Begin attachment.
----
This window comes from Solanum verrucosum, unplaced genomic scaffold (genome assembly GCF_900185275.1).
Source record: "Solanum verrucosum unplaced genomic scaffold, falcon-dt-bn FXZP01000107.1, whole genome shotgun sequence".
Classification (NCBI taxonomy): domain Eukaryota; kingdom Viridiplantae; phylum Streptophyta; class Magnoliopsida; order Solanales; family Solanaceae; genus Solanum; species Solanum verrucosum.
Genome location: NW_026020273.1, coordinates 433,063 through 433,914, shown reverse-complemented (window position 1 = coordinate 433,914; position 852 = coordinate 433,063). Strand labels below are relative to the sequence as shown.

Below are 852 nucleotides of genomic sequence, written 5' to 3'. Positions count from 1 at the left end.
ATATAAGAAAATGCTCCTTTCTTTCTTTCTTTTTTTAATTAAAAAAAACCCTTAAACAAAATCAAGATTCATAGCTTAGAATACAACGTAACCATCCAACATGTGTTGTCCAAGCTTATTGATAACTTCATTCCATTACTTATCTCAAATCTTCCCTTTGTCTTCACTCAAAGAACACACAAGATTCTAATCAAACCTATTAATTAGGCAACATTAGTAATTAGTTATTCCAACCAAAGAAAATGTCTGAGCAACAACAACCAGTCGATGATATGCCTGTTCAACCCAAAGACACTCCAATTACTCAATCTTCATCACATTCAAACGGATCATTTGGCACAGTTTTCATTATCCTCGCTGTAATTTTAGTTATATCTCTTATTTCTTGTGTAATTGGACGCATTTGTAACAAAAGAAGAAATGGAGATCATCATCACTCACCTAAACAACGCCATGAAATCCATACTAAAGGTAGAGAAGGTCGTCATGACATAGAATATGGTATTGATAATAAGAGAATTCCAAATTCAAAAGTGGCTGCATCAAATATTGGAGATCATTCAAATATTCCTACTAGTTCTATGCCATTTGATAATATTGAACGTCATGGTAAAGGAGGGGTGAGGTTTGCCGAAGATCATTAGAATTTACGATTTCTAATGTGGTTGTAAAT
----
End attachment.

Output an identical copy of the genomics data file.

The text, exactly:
This window comes from Solanum verrucosum, unplaced genomic scaffold (genome assembly GCF_900185275.1).
Source record: "Solanum verrucosum unplaced genomic scaffold, falcon-dt-bn FXZP01000107.1, whole genome shotgun sequence".
Classification (NCBI taxonomy): domain Eukaryota; kingdom Viridiplantae; phylum Streptophyta; class Magnoliopsida; order Solanales; family Solanaceae; genus Solanum; species Solanum verrucosum.
Genome location: NW_026020273.1, coordinates 433,063 through 433,914, shown reverse-complemented (window position 1 = coordinate 433,914; position 852 = coordinate 433,063). Strand labels below are relative to the sequence as shown.

Below are 852 nucleotides of genomic sequence, written 5' to 3'. Positions count from 1 at the left end.
ATATAAGAAAATGCTCCTTTCTTTCTTTCTTTTTTTAATTAAAAAAAACCCTTAAACAAAATCAAGATTCATAGCTTAGAATACAACGTAACCATCCAACATGTGTTGTCCAAGCTTATTGATAACTTCATTCCATTACTTATCTCAAATCTTCCCTTTGTCTTCACTCAAAGAACACACAAGATTCTAATCAAACCTATTAATTAGGCAACATTAGTAATTAGTTATTCCAACCAAAGAAAATGTCTGAGCAACAACAACCAGTCGATGATATGCCTGTTCAACCCAAAGACACTCCAATTACTCAATCTTCATCACATTCAAACGGATCATTTGGCACAGTTTTCATTATCCTCGCTGTAATTTTAGTTATATCTCTTATTTCTTGTGTAATTGGACGCATTTGTAACAAAAGAAGAAATGGAGATCATCATCACTCACCTAAACAACGCCATGAAATCCATACTAAAGGTAGAGAAGGTCGTCATGACATAGAATATGGTATTGATAATAAGAGAATTCCAAATTCAAAAGTGGCTGCATCAAATATTGGAGATCATTCAAATATTCCTACTAGTTCTATGCCATTTGATAATATTGAACGTCATGGTAAAGGAGGGGTGAGGTTTGCCGAAGATCATTAGAATTTACGATTTCTAATGTGGTTGTAAAT